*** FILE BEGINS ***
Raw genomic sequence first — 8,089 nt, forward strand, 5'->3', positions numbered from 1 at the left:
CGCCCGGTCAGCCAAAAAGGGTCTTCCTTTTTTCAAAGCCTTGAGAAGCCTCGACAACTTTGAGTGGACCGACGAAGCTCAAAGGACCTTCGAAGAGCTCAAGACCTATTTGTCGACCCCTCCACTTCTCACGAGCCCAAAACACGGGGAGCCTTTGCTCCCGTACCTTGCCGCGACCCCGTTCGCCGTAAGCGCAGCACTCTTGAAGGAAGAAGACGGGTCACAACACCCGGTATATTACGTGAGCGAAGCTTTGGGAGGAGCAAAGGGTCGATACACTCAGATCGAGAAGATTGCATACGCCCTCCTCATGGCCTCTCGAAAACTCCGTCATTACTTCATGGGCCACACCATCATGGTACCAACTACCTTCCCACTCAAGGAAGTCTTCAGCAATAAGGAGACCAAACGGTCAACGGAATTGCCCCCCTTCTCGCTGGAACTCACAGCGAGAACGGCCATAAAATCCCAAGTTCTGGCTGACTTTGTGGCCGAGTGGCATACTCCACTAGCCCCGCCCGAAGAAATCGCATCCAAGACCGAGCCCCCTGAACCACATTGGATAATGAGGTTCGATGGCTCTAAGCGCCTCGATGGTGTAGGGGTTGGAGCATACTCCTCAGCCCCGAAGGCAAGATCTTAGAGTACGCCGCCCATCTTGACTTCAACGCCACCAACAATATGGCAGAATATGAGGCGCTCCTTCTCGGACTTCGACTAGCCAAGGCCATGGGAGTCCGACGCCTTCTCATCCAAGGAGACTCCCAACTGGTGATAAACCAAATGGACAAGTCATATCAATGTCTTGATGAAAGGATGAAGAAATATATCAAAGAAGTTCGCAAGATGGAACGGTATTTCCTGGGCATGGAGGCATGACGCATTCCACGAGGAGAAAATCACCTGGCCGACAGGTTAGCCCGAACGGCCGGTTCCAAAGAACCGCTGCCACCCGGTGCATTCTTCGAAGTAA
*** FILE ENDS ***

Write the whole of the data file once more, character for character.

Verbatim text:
Raw genomic sequence first — 8,089 nt, forward strand, 5'->3', positions numbered from 1 at the left:
CGCCCGGTCAGCCAAAAAGGGTCTTCCTTTTTTCAAAGCCTTGAGAAGCCTCGACAACTTTGAGTGGACCGACGAAGCTCAAAGGACCTTCGAAGAGCTCAAGACCTATTTGTCGACCCCTCCACTTCTCACGAGCCCAAAACACGGGGAGCCTTTGCTCCCGTACCTTGCCGCGACCCCGTTCGCCGTAAGCGCAGCACTCTTGAAGGAAGAAGACGGGTCACAACACCCGGTATATTACGTGAGCGAAGCTTTGGGAGGAGCAAAGGGTCGATACACTCAGATCGAGAAGATTGCATACGCCCTCCTCATGGCCTCTCGAAAACTCCGTCATTACTTCATGGGCCACACCATCATGGTACCAACTACCTTCCCACTCAAGGAAGTCTTCAGCAATAAGGAGACCAAACGGTCAACGGAATTGCCCCCCTTCTCGCTGGAACTCACAGCGAGAACGGCCATAAAATCCCAAGTTCTGGCTGACTTTGTGGCCGAGTGGCATACTCCACTAGCCCCGCCCGAAGAAATCGCATCCAAGACCGAGCCCCCTGAACCACATTGGATAATGAGGTTCGATGGCTCTAAGCGCCTCGATGGTGTAGGGGTTGGAGCATACTCCTCAGCCCCGAAGGCAAGATCTTAGAGTACGCCGCCCATCTTGACTTCAACGCCACCAACAATATGGCAGAATATGAGGCGCTCCTTCTCGGACTTCGACTAGCCAAGGCCATGGGAGTCCGACGCCTTCTCATCCAAGGAGACTCCCAACTGGTGATAAACCAAATGGACAAGTCATATCAATGTCTTGATGAAAGGATGAAGAAATATATCAAAGAAGTTCGCAAGATGGAACGGTATTTCCTGGGCATGGAGGCATGACGCATTCCACGAGGAGAAAATCACCTGGCCGACAGGTTAGCCCGAACGGCCGGTTCCAAAGAACCGCTGCCACCCGGTGCATTCTTCGAAGTAA